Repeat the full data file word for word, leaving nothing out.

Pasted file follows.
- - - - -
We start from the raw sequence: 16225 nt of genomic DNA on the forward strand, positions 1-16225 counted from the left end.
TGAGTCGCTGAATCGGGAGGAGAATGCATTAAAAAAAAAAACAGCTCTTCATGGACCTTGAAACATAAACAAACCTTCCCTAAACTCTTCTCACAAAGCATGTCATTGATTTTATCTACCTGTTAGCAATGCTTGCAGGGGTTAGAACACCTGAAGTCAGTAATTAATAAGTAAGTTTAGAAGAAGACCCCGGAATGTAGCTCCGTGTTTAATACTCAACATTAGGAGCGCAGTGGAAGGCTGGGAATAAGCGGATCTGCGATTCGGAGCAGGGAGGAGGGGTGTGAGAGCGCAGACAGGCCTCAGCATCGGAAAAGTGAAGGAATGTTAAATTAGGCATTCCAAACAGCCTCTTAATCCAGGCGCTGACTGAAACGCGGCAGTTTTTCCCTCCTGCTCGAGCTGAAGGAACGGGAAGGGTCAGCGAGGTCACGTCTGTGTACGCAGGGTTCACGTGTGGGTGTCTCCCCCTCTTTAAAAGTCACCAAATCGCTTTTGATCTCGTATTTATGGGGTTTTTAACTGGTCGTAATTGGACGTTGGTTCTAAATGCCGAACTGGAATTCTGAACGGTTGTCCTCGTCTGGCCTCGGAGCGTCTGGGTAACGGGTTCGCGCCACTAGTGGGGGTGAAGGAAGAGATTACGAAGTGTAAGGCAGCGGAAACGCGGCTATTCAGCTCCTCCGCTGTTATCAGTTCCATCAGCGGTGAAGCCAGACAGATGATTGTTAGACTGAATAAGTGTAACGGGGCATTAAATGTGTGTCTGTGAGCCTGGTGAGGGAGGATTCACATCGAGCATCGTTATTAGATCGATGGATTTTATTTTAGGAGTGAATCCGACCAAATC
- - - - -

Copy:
We start from the raw sequence: 16225 nt of genomic DNA on the forward strand, positions 1-16225 counted from the left end.
TGAGTCGCTGAATCGGGAGGAGAATGCATTAAAAAAAAAAACAGCTCTTCATGGACCTTGAAACATAAACAAACCTTCCCTAAACTCTTCTCACAAAGCATGTCATTGATTTTATCTACCTGTTAGCAATGCTTGCAGGGGTTAGAACACCTGAAGTCAGTAATTAATAAGTAAGTTTAGAAGAAGACCCCGGAATGTAGCTCCGTGTTTAATACTCAACATTAGGAGCGCAGTGGAAGGCTGGGAATAAGCGGATCTGCGATTCGGAGCAGGGAGGAGGGGTGTGAGAGCGCAGACAGGCCTCAGCATCGGAAAAGTGAAGGAATGTTAAATTAGGCATTCCAAACAGCCTCTTAATCCAGGCGCTGACTGAAACGCGGCAGTTTTTCCCTCCTGCTCGAGCTGAAGGAACGGGAAGGGTCAGCGAGGTCACGTCTGTGTACGCAGGGTTCACGTGTGGGTGTCTCCCCCTCTTTAAAAGTCACCAAATCGCTTTTGATCTCGTATTTATGGGGTTTTTAACTGGTCGTAATTGGACGTTGGTTCTAAATGCCGAACTGGAATTCTGAACGGTTGTCCTCGTCTGGCCTCGGAGCGTCTGGGTAACGGGTTCGCGCCACTAGTGGGGGTGAAGGAAGAGATTACGAAGTGTAAGGCAGCGGAAACGCGGCTATTCAGCTCCTCCGCTGTTATCAGTTCCATCAGCGGTGAAGCCAGACAGATGATTGTTAGACTGAATAAGTGTAACGGGGCATTAAATGTGTGTCTGTGAGCCTGGTGAGGGAGGATTCACATCGAGCATCGTTATTAGATCGATGGATTTTATTTTAGGAGTGAATCCGACCAAATC